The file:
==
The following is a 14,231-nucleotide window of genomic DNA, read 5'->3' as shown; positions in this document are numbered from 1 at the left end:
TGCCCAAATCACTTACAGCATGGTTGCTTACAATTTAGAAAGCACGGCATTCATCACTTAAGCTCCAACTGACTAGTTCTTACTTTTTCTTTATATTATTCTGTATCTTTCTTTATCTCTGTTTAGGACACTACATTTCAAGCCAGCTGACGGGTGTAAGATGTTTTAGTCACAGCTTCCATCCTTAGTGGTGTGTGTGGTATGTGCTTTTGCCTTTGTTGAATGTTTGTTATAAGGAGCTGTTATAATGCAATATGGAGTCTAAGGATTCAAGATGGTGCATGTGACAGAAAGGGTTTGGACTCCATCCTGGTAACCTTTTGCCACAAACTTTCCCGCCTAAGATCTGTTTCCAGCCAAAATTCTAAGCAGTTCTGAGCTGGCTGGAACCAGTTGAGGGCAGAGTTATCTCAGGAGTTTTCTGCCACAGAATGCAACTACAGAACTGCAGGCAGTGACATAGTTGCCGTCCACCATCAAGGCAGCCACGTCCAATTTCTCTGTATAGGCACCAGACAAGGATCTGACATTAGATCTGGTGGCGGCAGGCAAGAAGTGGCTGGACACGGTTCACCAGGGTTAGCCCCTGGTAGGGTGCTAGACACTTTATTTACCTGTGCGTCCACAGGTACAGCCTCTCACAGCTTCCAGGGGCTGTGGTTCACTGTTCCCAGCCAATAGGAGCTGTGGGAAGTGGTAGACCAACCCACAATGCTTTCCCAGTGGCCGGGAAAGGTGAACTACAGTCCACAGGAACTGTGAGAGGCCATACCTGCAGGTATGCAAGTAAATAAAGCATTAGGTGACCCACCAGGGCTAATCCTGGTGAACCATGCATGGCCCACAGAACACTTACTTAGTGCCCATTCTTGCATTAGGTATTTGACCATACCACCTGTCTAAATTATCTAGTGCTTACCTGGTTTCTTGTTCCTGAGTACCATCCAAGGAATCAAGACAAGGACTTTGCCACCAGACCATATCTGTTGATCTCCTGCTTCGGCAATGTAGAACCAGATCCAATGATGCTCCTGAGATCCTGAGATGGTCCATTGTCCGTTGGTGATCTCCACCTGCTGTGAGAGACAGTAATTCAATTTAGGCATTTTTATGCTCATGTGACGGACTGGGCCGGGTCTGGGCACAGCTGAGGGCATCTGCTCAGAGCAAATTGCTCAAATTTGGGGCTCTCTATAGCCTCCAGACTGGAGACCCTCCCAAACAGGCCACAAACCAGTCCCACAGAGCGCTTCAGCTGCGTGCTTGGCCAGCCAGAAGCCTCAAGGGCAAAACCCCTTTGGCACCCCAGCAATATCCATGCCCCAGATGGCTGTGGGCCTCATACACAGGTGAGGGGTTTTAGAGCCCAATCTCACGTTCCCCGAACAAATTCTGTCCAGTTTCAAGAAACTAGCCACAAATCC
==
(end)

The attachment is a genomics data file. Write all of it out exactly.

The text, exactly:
The following is a 14,231-nucleotide window of genomic DNA, read 5'->3' as shown; positions in this document are numbered from 1 at the left end:
TGCCCAAATCACTTACAGCATGGTTGCTTACAATTTAGAAAGCACGGCATTCATCACTTAAGCTCCAACTGACTAGTTCTTACTTTTTCTTTATATTATTCTGTATCTTTCTTTATCTCTGTTTAGGACACTACATTTCAAGCCAGCTGACGGGTGTAAGATGTTTTAGTCACAGCTTCCATCCTTAGTGGTGTGTGTGGTATGTGCTTTTGCCTTTGTTGAATGTTTGTTATAAGGAGCTGTTATAATGCAATATGGAGTCTAAGGATTCAAGATGGTGCATGTGACAGAAAGGGTTTGGACTCCATCCTGGTAACCTTTTGCCACAAACTTTCCCGCCTAAGATCTGTTTCCAGCCAAAATTCTAAGCAGTTCTGAGCTGGCTGGAACCAGTTGAGGGCAGAGTTATCTCAGGAGTTTTCTGCCACAGAATGCAACTACAGAACTGCAGGCAGTGACATAGTTGCCGTCCACCATCAAGGCAGCCACGTCCAATTTCTCTGTATAGGCACCAGACAAGGATCTGACATTAGATCTGGTGGCGGCAGGCAAGAAGTGGCTGGACACGGTTCACCAGGGTTAGCCCCTGGTAGGGTGCTAGACACTTTATTTACCTGTGCGTCCACAGGTACAGCCTCTCACAGCTTCCAGGGGCTGTGGTTCACTGTTCCCAGCCAATAGGAGCTGTGGGAAGTGGTAGACCAACCCACAATGCTTTCCCAGTGGCCGGGAAAGGTGAACTACAGTCCACAGGAACTGTGAGAGGCCATACCTGCAGGTATGCAAGTAAATAAAGCATTAGGTGACCCACCAGGGCTAATCCTGGTGAACCATGCATGGCCCACAGAACACTTACTTAGTGCCCATTCTTGCATTAGGTATTTGACCATACCACCTGTCTAAATTATCTAGTGCTTACCTGGTTTCTTGTTCCTGAGTACCATCCAAGGAATCAAGACAAGGACTTTGCCACCAGACCATATCTGTTGATCTCCTGCTTCGGCAATGTAGAACCAGATCCAATGATGCTCCTGAGATCCTGAGATGGTCCATTGTCCGTTGGTGATCTCCACCTGCTGTGAGAGACAGTAATTCAATTTAGGCATTTTTATGCTCATGTGACGGACTGGGCCGGGTCTGGGCACAGCTGAGGGCATCTGCTCAGAGCAAATTGCTCAAATTTGGGGCTCTCTATAGCCTCCAGACTGGAGACCCTCCCAAACAGGCCACAAACCAGTCCCACAGAGCGCTTCAGCTGCGTGCTTGGCCAGCCAGAAGCCTCAAGGGCAAAACCCCTTTGGCACCCCAGCAATATCCATGCCCCAGATGGCTGTGGGCCTCATACACAGGTGAGGGGTTTTAGAGCCCAATCTCACGTTCCCCGAACAAATTCTGTCCAGTTTCAAGAAACTAGCCACAAATCC